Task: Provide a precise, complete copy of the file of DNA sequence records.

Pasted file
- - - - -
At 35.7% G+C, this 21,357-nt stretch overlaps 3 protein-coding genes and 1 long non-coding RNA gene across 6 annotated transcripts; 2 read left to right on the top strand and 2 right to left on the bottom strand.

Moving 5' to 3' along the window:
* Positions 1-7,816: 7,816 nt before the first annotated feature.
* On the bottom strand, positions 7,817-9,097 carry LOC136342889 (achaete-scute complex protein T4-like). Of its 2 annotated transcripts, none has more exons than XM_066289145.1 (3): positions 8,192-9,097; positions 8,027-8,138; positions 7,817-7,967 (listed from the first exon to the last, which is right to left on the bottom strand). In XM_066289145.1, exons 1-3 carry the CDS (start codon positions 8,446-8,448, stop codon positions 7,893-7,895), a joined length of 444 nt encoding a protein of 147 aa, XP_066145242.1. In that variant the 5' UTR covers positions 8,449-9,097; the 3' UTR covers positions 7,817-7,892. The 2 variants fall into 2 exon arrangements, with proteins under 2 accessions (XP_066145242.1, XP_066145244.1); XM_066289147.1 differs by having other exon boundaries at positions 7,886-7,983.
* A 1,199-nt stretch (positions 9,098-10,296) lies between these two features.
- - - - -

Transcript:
At 35.7% G+C, this 21,357-nt stretch overlaps 3 protein-coding genes and 1 long non-coding RNA gene across 6 annotated transcripts; 2 read left to right on the top strand and 2 right to left on the bottom strand.

Moving 5' to 3' along the window:
* Positions 1-7,816: 7,816 nt before the first annotated feature.
* On the bottom strand, positions 7,817-9,097 carry LOC136342889 (achaete-scute complex protein T4-like). Of its 2 annotated transcripts, none has more exons than XM_066289145.1 (3): positions 8,192-9,097; positions 8,027-8,138; positions 7,817-7,967 (listed from the first exon to the last, which is right to left on the bottom strand). In XM_066289145.1, exons 1-3 carry the CDS (start codon positions 8,446-8,448, stop codon positions 7,893-7,895), a joined length of 444 nt encoding a protein of 147 aa, XP_066145242.1. In that variant the 5' UTR covers positions 8,449-9,097; the 3' UTR covers positions 7,817-7,892. The 2 variants fall into 2 exon arrangements, with proteins under 2 accessions (XP_066145242.1, XP_066145244.1); XM_066289147.1 differs by having other exon boundaries at positions 7,886-7,983.
* A 1,199-nt stretch (positions 9,098-10,296) lies between these two features.